In order to gather some original data for two essays for university, I took to Tumblr with a call for participants. Within a few short days, 441 people in total were kind enough to take the time and fill out a survey on slash and Omegaverse.
First of all: Thank you to everyone who participated and those who reblogged to signal boost!
Unsurprisingly, the survey yielded a lot more results and quotes than I will be able to integrate into my two assignments. Thus this post shall be the first of at least three separate ones analysing the results.
The Respondents – who are they?
Regarding the participant’s age, the majority is between 18 and 25 years old, while the subsets 25-30 and 30-40 on the one end, and 15-18 on the other, are located in similar percentiles. Only 0.9% (4) respondents are under 15 years old; 7,3% between 40 an 50, and 1.8% older than 50.
Out of the 441 people, the majority (195) comes from the US. The United Kingdom (52) and Germany (44) follow, with Canada (19) and Australia (17) being the only other two countries in double digits.
All in all, there is a decent variety to the participants, which mirrors statistics on the origin of Tumblr users that I have seen.
Along the gender and sexuality spectrum
The last time I did a survey (the Sherlock Fandom Survey for my essay on BBC’s Sherlock, transmedia storytelling, and TJLC), I offered a variety of boxes to tick for the questions gender and sexual orientation.
In retrospect I regret this choice, seeing as it takes away the option to completely self-identify. This is why I gave no pre-conceived labels or categories whatsoever during this run.
In terms of gender, the notion that fandom is predominantly female rings true. 366 of 441 respondents (83%) identify as female. 26 identify as genderqueer or genderfluid, 13 as male (including one trans male), 6 as nonbinary, 6 as agender, and 24 chose not to identify.
I also asked respondents for their sexual and romantic attraction, should they agree to specify. 43 refrained, yet only 76 of 441 identify as completely heterosexual (none of whom identify as male), which shows that the “straight female” fanfic reader is a lot less common than predominant stereotypes suggest. Four identified as “mostly straight” or “straight-ish”, including “Probably heterosexual. I mean, I’ve never been attracted to a woman, but that doesn’t mean that I never will be… So who knows? :)”.
Five more respondents pointed to a more questioning attitude, like “Bi, pan (I don’t really know)” or “fuck if I know? “not monosexual” is about all I have for sure”.
Short of listing every combination of orientations that was cited, I cannot comprehensively summarise the results. A large part of respondents identifies as bisexual, sometimes with a bi- or panromantic orientation. Pansexual, demisexual and homosexual are common as well (“greypanromantic demisexual, but you can put lesbian”). There is also a large subset of people on the asexuality spectrum, from grey-a demiromantic over asexual panromantic or asexual biromantic to aromantic asexual. Three participants highlight a polysexual/polyromantic aspect.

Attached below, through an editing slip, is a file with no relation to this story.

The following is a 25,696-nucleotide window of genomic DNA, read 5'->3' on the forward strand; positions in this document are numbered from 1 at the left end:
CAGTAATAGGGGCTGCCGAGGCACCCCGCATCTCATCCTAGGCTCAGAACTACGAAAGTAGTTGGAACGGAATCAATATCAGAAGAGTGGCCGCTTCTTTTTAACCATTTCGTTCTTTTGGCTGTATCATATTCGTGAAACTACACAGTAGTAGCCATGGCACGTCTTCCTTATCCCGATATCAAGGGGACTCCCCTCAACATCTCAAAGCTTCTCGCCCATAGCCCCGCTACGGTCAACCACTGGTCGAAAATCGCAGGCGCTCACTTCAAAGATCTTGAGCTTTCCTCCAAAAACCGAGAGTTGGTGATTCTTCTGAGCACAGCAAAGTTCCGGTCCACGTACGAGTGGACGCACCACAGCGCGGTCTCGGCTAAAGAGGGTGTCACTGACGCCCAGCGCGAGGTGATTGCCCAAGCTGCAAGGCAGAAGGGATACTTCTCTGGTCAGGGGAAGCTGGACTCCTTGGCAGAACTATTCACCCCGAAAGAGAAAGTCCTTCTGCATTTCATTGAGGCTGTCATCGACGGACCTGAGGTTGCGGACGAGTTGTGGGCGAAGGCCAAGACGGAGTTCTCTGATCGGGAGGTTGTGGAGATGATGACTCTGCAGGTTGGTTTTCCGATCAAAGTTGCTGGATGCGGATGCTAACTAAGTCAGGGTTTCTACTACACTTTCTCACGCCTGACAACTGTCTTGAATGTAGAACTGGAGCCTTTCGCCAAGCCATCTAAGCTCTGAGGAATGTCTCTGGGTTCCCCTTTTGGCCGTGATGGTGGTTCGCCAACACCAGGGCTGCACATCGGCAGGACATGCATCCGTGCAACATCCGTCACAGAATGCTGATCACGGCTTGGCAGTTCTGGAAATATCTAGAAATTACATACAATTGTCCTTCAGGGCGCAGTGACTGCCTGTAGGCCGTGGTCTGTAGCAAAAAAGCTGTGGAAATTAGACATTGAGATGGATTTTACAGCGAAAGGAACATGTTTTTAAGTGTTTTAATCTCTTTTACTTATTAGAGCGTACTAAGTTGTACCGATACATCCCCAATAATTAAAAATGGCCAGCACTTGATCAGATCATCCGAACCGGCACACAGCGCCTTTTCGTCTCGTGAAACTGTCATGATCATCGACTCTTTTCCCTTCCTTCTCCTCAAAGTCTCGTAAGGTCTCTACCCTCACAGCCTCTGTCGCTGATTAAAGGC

Two participants are quoi, which I had to look up since I had not encountered that term before conducting this survey. The aromantic wikia defines it as a romantic orientation on the aromantic spectrum. According to theasexualityblog, quoiromantic is also known as WTFromantic or Whatromantic and “describes people who cannot differentiate between platonic and romantic attraction, cannot define romantic attraction and therefore are not sure if they experience it, experience attraction somewhere between romantic and platonic, or want to be in a queerplatonic relationship”.
I was happy to see that people didn’t hold back, oversimplify or feel the need to fit into preconceived boxes. While this means that I do not have a nice, clean graphic for this question, it also proves that the majority of fanfic readers identifies as queer rather than as heterosexual women.
Fandom and fan activity
The survey focussed on fanfic, yet I also asked about other fan activities the respondents engage in.
More than half of the participants (56,9%) not only read fanfic, but also write it themselves. Thus they have multiple views on the topic of slash as will become evident in the second part of this analysis.
Regarding fandoms, I did provide a list of boxes to tick, yet this was mostly to check whether or not the statements provided in later replies would also pertain to the fandoms I cite as examples in my essays. So beware, the actual fandom experience of the respondents is a million times more diverse than this graphic.
Now that I have provided a brief overview of the demographics and characteristics of my sample group, let’s dive into the first key topic of my survey: slash.
- #2 – Discovering slash fanfiction
- #3 – Slash – the good, the bad, the subversive
NOTE: The dominance of BBC Sherlock fans is likely to be due to the way this survey was shared on Tumblr. Several of the larger blogs that reblogged my post are Sherlock-centric, which led to this evident bias.